Emma Scott Garden Club finishes summer with picnic
ELKINS — Members of the Emma Scott Garden Club gathered at the home of Judy and Al Swanson to say goodbye to the summer gardening season with a potluck picnic dinner.
Guest speakers, Jeff and Lisa Sickler of Sickler Farm in Moatsville, opened the evening event with a discussion on high tunnel gardening. The Sicklers operate a full-scale commercial produce facility, located east of Philippi.
South New Jersey natives, the Sicklers moved to their 140-acre farm in 2002. The two first came to West Virginia nearly 30 years ago during a Mission trip and left knowing they would reside here someday.
“There was something about the area, the mountains and the people that drew us,” Jeff Sickler explained to the group. “We knew we would be back.”
The Sicklers bought an overgrown farm on Chestnut Ridge Road, cleaned it up and raised cattle and hay until 2010 when they founded Sickler Farm. Solely family owned and operated with their son, Michael, Sickler Farm started with the sales of 1,000 mums and has since blossomed into a full-fledged produce farm.
In addition to the 12,000 mums they sell every year, the Sicklers also offer more than 3,000 hanging baskets of assorted styles, as well as bedding plants, vegetable starts and a wide range of fruits and vegetables.
“We began wide-scale produce farming when we discovered high tunnel growing,” Sickler explained. “We were able to work with the Natural Resource Conservation Center (NRCS) to garner grant funds that helped get the high tunnel construction off the ground.”
Sickler told the group that to make a living growing produce, plants have to be growing all year.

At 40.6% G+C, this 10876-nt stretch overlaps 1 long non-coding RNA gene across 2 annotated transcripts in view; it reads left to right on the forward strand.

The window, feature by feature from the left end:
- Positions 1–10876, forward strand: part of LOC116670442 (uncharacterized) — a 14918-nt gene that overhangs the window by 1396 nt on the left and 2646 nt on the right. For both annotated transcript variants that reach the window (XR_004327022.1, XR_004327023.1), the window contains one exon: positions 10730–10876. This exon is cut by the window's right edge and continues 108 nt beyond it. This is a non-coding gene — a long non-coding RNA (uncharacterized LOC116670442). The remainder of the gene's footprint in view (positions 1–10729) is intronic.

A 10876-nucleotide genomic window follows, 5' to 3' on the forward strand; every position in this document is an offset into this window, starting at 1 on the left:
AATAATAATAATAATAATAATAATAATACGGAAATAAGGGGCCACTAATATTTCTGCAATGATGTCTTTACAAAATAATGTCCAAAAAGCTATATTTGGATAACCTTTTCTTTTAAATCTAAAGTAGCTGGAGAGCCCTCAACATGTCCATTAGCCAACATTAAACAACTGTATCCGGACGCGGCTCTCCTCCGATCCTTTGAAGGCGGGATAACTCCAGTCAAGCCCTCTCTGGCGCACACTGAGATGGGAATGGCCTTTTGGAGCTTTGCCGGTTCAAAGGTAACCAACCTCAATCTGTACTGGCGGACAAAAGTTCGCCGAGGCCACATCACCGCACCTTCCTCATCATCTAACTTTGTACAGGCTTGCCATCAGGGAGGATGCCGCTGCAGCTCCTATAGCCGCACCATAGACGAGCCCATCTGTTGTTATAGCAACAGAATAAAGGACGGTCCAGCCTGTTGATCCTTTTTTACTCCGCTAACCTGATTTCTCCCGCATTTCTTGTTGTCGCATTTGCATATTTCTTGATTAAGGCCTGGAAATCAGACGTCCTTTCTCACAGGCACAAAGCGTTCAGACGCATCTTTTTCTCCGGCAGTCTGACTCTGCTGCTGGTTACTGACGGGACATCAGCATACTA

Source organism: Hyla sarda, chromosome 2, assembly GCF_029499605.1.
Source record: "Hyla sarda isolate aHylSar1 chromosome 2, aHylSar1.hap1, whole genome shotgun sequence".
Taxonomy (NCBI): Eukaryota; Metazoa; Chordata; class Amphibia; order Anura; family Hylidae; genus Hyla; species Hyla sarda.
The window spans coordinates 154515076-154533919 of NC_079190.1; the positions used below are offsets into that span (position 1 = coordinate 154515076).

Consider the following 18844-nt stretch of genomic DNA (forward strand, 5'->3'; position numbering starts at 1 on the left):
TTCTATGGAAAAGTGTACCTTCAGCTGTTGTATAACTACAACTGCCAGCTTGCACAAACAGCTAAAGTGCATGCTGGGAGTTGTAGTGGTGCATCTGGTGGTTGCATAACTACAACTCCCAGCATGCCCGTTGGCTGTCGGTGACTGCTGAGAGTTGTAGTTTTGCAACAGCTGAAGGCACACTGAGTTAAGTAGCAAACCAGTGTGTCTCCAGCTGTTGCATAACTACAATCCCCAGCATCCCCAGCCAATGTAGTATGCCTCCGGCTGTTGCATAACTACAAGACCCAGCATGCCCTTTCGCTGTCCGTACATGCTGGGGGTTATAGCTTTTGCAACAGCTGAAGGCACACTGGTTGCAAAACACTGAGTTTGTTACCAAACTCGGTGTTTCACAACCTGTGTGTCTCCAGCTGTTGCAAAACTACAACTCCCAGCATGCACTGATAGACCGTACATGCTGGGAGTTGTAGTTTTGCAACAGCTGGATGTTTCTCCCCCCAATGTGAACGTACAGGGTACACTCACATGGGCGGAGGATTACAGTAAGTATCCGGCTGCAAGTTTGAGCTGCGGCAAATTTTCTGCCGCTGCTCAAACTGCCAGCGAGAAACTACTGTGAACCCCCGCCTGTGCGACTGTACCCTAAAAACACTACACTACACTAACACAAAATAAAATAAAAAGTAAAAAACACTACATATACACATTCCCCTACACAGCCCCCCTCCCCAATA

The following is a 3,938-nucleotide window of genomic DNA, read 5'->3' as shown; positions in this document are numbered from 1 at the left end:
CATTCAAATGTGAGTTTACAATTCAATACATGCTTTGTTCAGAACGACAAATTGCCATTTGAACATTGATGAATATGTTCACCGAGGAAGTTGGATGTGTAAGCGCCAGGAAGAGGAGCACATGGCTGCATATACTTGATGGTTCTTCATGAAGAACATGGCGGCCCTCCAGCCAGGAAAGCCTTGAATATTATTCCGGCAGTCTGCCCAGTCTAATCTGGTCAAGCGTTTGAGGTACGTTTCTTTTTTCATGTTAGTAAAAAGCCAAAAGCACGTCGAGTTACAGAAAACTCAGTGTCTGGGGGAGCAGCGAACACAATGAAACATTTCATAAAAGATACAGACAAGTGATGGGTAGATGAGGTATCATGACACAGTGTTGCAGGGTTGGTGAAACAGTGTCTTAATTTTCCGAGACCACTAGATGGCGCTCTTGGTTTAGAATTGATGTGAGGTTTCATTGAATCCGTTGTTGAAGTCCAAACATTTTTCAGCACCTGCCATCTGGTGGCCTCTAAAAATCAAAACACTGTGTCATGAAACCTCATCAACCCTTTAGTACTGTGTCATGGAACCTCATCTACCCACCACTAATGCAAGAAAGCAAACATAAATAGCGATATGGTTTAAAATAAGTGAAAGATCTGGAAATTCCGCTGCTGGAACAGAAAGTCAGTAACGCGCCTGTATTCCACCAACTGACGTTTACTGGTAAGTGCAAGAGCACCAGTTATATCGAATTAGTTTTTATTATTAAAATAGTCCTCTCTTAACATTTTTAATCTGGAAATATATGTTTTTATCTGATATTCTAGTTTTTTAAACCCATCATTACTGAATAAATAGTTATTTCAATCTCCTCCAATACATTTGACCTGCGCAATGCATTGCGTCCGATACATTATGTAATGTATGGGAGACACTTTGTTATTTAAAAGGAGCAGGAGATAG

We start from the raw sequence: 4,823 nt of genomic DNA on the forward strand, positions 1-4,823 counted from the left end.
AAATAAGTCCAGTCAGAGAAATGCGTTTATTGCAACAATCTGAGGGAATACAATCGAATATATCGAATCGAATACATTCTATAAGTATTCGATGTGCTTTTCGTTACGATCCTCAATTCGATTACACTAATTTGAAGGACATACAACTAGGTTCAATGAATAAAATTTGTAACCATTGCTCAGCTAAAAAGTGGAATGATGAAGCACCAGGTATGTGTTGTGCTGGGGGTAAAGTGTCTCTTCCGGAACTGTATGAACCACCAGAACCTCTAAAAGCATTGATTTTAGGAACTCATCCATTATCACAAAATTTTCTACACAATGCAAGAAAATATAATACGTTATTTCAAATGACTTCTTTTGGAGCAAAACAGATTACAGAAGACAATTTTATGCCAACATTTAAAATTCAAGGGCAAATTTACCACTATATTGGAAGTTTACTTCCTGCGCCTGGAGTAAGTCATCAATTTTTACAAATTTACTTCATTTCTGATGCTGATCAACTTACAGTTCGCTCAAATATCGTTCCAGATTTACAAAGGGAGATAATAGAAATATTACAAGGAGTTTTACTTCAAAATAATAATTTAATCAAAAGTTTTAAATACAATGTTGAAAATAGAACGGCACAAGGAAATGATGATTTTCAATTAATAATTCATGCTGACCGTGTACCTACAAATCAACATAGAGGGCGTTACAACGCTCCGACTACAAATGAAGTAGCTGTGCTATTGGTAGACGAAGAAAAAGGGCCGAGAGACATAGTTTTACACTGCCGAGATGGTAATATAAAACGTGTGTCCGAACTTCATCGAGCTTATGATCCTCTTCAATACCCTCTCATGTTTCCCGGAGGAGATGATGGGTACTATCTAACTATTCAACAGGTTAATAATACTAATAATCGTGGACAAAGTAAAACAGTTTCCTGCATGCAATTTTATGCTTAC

“This industry is very competitive,” he added. “You have to be the first guy to have fresh tomatoes and fresh peppers. High tunnel gardening gives you that option by controlling temperature and moisture.”
Sickler Farm started with one high tunnel, and has grown to accommodate five high tunnels and one greenhouse.
Although Sickler Farm offers an abundance of produce to the consumer market, it’s difficult, he says, to sell produce to commercial outlets.
“Growing food is not cheap,” he noted. ” Most commercial establishments don’t want to pay the prices for quality, organic food.” Although the road to commercial sales has been a steep one, Sickler pointed out that their Farm has made inroads to local resorts, Canaan Valley Resort being one.
Aside from produce and flower sales, Sickler Farm offers special events each year. Their Fall Festival weekends are slated for Oct. 7 and 21. Open from 1-5 p.m., Sickler Farm offers tours, hayrides, cider pressing, pumpkin picking and other fun options during these events. Tours are available by appointment. Sickler Farm is open 10 a.m. to 6 p.m. and may be contacted via email, firstname.lastname@example.org or phone: 304-457-6615.
A short business meeting followed the program. Club president Patricia Mayes, recognized Vallie Goots for her many years of dedication to the club by presenting her with a Life Membership to the West Virginia Garden Club.
In other business, it was approved that the club purchase a gardening related book to be placed in the Elkins Randolph County Library in memory of deceased past president, Patricia Fitzgibbon. It was also decided that the club donate wreaths to the Library, with the wreaths being changed out by season.
An evening of fellowship and pleasantry played out as members enjoyed the fruits of their kitchen labors.
The next meeting of the Emma Scott Garden Club is scheduled for 7 p.m. Sept. 11 at S & T Bees, 222 Davis Ave. in Elkins. The program will include the importance of bees and the wonderful products they produce. Guests are welcome.
The Emma Scott Garden Club welcomes new members and information can be obtained by contacting B.J. McKenzie, membership chair, at 304-614-3079.